• Computer networking office know-it-all guy
 • Database programmer
 • Software consultant
 • Kelly Girl
 • Office phone answerer guy
 • Affirmative Action statistics compiler reports guy
 • Software Design and Maintenance Specialist
 • Software Engineer
 • Cloak ‘n Dagger Office Politics Shitstorm Tattletale guy (not my choice, long story, don’t ask)
 • Lightning Rod for Wife’s Frustrations with Life
 • Single-Wide Trailer Inhabiting Redneck Yokel
 • Software Engineer, Again
 • Software Consultant
 • Office Scapegoat
 • Design-By-Contract Requirements Coordinator
 • Version Control Administrator
 • LAN Administrator
 • Database programmer, again
 • Workstation Image Architect
 • Client/Server Network Computing Engineer
 • Senior Network Systems Engineer
 • Y2K Mud-Wrestling Engineer (Guess what year it is, by now)
 • HIPAA Team Lead
 • HIPAA Project Lead
 • Cryptology Technician
 • Computer Forensics Technician
 • HIPAA Project Manager
 • DITSCAP Project Manager
 • DIACAP Project Manager
 • Single Dad
 • Unemployed Bum
 • Project Management Consultant
 • Unemployed Bum, Again
 • Waterer of Girlfriend’s Tomatoes
 • Senior Software Engineer
 • Guy In Parking Lot Yelling At You For Taking His Space When Christmas Shopping
 • Christmas Present Wrapper Guy, and Folder of Laundry

Okay, happy now?

I tag…

Becky the Girl in Short Shorts

Salt Is Bad, Mmmkay

Tuesday, December 23rd, 2008

Alan is having some dark-humored fun with my old stomping grounds.

Squeaky green Seattle decided years ago to forego the use of road salt. Now the city is paralyzed in a carapace of ice. Stricken with climate-angst, the bureaucrats who decided this policy didn’t really believe it would ever snow in Seattle again. Wrong! Now it’s lame excuse time.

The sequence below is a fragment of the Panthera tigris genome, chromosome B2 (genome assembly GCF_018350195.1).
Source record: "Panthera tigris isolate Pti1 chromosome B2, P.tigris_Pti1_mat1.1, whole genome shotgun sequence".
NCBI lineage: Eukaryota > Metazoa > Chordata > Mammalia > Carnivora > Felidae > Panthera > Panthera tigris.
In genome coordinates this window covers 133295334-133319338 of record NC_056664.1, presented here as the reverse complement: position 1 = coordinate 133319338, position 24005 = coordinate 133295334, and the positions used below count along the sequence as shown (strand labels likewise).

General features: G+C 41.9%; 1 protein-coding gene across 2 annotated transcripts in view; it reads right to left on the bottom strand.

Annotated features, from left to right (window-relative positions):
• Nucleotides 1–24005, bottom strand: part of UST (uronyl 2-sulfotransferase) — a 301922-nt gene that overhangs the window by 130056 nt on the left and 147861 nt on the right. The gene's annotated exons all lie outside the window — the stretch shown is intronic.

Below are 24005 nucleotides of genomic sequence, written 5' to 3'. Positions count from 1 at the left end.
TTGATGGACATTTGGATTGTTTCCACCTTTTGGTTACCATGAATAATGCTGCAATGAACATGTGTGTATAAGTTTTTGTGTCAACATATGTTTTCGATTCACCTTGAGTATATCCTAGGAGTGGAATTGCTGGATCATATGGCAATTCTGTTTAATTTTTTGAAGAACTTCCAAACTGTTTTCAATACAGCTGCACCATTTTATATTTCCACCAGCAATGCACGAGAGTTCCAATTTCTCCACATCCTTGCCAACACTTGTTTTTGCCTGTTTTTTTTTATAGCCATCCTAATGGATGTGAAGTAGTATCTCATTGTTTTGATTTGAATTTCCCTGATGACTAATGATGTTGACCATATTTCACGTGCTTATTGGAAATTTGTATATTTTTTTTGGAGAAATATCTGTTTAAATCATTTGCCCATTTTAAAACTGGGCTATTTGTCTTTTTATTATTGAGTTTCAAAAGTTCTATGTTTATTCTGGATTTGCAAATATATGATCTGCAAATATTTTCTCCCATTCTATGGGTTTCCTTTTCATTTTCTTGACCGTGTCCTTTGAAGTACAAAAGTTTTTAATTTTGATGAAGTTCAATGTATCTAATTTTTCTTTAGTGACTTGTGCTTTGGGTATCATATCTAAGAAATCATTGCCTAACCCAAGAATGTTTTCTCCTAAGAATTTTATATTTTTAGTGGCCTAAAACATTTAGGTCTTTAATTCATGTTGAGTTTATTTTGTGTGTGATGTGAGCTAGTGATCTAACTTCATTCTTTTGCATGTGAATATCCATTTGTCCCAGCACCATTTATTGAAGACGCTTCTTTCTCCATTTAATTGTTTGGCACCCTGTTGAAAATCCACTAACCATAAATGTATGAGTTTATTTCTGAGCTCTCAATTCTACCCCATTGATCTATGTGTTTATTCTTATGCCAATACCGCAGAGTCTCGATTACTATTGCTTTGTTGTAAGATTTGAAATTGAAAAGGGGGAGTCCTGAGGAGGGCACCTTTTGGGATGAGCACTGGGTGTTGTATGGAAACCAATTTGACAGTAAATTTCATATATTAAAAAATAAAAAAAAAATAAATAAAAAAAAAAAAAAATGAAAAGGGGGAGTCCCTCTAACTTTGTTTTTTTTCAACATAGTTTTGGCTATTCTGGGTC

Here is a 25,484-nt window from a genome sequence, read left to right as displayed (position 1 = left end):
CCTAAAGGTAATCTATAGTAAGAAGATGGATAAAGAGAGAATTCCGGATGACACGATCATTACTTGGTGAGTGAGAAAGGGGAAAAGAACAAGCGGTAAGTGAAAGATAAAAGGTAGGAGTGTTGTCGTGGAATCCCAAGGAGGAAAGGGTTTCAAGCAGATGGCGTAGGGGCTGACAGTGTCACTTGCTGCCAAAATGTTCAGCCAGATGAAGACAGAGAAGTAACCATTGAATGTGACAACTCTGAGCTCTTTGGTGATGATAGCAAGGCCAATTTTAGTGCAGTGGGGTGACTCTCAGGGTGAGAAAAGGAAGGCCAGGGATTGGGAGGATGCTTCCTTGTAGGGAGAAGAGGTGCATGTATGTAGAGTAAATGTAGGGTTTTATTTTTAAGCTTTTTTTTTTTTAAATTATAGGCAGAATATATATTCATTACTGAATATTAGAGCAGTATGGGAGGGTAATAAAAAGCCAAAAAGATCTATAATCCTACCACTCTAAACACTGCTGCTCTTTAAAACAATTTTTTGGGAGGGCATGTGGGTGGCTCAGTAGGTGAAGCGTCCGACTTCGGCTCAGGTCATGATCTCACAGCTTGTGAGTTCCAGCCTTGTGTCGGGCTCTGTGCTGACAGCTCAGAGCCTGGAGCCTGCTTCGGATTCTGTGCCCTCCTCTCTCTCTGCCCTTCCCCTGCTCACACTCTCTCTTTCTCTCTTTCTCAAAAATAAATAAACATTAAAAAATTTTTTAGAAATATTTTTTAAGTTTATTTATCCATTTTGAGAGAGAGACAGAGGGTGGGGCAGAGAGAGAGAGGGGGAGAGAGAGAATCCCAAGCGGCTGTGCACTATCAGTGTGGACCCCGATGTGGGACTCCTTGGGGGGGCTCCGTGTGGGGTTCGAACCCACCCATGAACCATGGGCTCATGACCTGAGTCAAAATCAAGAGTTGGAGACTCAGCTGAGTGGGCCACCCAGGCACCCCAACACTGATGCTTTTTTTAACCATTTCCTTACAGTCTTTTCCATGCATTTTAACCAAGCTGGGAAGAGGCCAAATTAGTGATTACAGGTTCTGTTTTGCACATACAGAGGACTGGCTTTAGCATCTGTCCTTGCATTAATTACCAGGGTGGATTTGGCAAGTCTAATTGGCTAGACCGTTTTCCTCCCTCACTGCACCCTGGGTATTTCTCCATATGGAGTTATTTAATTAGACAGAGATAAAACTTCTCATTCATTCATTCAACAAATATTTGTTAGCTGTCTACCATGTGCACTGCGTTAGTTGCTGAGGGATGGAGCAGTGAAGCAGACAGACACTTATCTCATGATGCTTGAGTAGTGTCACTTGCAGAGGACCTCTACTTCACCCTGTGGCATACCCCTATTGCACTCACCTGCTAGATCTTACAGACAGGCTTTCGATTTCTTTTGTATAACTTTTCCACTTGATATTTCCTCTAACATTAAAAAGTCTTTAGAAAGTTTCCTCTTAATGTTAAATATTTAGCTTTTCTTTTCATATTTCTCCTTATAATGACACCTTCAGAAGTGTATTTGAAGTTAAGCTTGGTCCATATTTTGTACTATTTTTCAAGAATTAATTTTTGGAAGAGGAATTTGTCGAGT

“If we were using salt, you’d see patches of bare road because salt is very effective,” Wiggins said. “We decided not to utilize salt because it’s not a healthy addition to Puget Sound.

Last time I checked the Sound was filled with, you know, brine. That’s a fancy word for salt water. So where’s the problem?

There is a bright spot here. We can stop worrying, just a little bit, about the federal government being turned over to the left-wingers. This is, arguably, the benign effect of liberalism, because as articles like this remind us, left-wing politics foment the worst results when they’re implemented at the municipal level.

There is no “liberal” way to clear snow, or collect garbage, or manage traffic lights at a controlled intersection. But there’s no shortage of bureaucrats ready, willing and able to find such a way nevertheless. In Seattle, San Francisco, Boston, DC, PEBO’s hometown of Chicago, Berkeley, Portland, Los Angeles…et cetera, et cetera, et cetera.

Drive carefully and keep your wits about you, on your way through Seattle. We certainly will.

Men Worrying About “Style”